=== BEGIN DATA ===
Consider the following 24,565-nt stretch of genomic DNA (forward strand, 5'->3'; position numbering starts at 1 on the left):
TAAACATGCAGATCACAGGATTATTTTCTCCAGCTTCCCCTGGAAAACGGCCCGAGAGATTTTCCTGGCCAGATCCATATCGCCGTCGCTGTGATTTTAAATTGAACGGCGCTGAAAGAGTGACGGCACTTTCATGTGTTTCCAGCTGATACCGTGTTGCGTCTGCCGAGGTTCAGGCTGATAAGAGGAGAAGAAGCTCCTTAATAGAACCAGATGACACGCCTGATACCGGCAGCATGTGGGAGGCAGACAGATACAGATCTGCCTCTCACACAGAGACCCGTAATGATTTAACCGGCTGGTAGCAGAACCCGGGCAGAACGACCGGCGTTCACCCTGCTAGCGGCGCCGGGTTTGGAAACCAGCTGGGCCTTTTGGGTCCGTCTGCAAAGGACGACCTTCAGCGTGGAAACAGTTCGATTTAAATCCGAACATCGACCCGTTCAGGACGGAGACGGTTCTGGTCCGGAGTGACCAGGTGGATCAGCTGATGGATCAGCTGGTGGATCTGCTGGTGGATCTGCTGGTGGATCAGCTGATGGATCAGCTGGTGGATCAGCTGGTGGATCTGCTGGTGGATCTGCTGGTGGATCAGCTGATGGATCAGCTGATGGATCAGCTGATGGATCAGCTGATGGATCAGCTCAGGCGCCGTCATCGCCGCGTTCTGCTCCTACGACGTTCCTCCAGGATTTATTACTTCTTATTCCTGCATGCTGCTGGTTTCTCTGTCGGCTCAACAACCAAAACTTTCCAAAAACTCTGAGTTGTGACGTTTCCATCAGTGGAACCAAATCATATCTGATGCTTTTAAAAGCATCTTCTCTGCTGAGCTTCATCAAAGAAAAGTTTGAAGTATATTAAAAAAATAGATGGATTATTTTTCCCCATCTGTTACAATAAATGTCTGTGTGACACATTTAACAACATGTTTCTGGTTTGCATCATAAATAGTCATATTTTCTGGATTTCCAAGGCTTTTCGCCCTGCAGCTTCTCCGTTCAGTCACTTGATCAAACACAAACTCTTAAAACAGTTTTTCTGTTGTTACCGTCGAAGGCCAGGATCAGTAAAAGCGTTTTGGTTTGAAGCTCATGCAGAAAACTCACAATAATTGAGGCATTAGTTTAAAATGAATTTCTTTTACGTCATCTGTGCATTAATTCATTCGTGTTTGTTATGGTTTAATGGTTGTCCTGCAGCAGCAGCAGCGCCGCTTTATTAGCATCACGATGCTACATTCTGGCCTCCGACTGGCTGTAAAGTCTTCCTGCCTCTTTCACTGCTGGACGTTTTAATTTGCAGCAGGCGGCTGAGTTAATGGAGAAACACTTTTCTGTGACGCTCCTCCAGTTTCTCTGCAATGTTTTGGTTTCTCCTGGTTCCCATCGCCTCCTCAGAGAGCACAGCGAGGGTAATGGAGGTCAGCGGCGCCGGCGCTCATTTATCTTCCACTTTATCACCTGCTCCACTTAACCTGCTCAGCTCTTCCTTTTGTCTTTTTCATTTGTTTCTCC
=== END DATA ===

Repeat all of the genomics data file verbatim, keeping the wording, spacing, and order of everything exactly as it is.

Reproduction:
Consider the following 24,565-nt stretch of genomic DNA (forward strand, 5'->3'; position numbering starts at 1 on the left):
TAAACATGCAGATCACAGGATTATTTTCTCCAGCTTCCCCTGGAAAACGGCCCGAGAGATTTTCCTGGCCAGATCCATATCGCCGTCGCTGTGATTTTAAATTGAACGGCGCTGAAAGAGTGACGGCACTTTCATGTGTTTCCAGCTGATACCGTGTTGCGTCTGCCGAGGTTCAGGCTGATAAGAGGAGAAGAAGCTCCTTAATAGAACCAGATGACACGCCTGATACCGGCAGCATGTGGGAGGCAGACAGATACAGATCTGCCTCTCACACAGAGACCCGTAATGATTTAACCGGCTGGTAGCAGAACCCGGGCAGAACGACCGGCGTTCACCCTGCTAGCGGCGCCGGGTTTGGAAACCAGCTGGGCCTTTTGGGTCCGTCTGCAAAGGACGACCTTCAGCGTGGAAACAGTTCGATTTAAATCCGAACATCGACCCGTTCAGGACGGAGACGGTTCTGGTCCGGAGTGACCAGGTGGATCAGCTGATGGATCAGCTGGTGGATCTGCTGGTGGATCTGCTGGTGGATCAGCTGATGGATCAGCTGGTGGATCAGCTGGTGGATCTGCTGGTGGATCTGCTGGTGGATCAGCTGATGGATCAGCTGATGGATCAGCTGATGGATCAGCTGATGGATCAGCTCAGGCGCCGTCATCGCCGCGTTCTGCTCCTACGACGTTCCTCCAGGATTTATTACTTCTTATTCCTGCATGCTGCTGGTTTCTCTGTCGGCTCAACAACCAAAACTTTCCAAAAACTCTGAGTTGTGACGTTTCCATCAGTGGAACCAAATCATATCTGATGCTTTTAAAAGCATCTTCTCTGCTGAGCTTCATCAAAGAAAAGTTTGAAGTATATTAAAAAAATAGATGGATTATTTTTCCCCATCTGTTACAATAAATGTCTGTGTGACACATTTAACAACATGTTTCTGGTTTGCATCATAAATAGTCATATTTTCTGGATTTCCAAGGCTTTTCGCCCTGCAGCTTCTCCGTTCAGTCACTTGATCAAACACAAACTCTTAAAACAGTTTTTCTGTTGTTACCGTCGAAGGCCAGGATCAGTAAAAGCGTTTTGGTTTGAAGCTCATGCAGAAAACTCACAATAATTGAGGCATTAGTTTAAAATGAATTTCTTTTACGTCATCTGTGCATTAATTCATTCGTGTTTGTTATGGTTTAATGGTTGTCCTGCAGCAGCAGCAGCGCCGCTTTATTAGCATCACGATGCTACATTCTGGCCTCCGACTGGCTGTAAAGTCTTCCTGCCTCTTTCACTGCTGGACGTTTTAATTTGCAGCAGGCGGCTGAGTTAATGGAGAAACACTTTTCTGTGACGCTCCTCCAGTTTCTCTGCAATGTTTTGGTTTCTCCTGGTTCCCATCGCCTCCTCAGAGAGCACAGCGAGGGTAATGGAGGTCAGCGGCGCCGGCGCTCATTTATCTTCCACTTTATCACCTGCTCCACTTAACCTGCTCAGCTCTTCCTTTTGTCTTTTTCATTTGTTTCTCC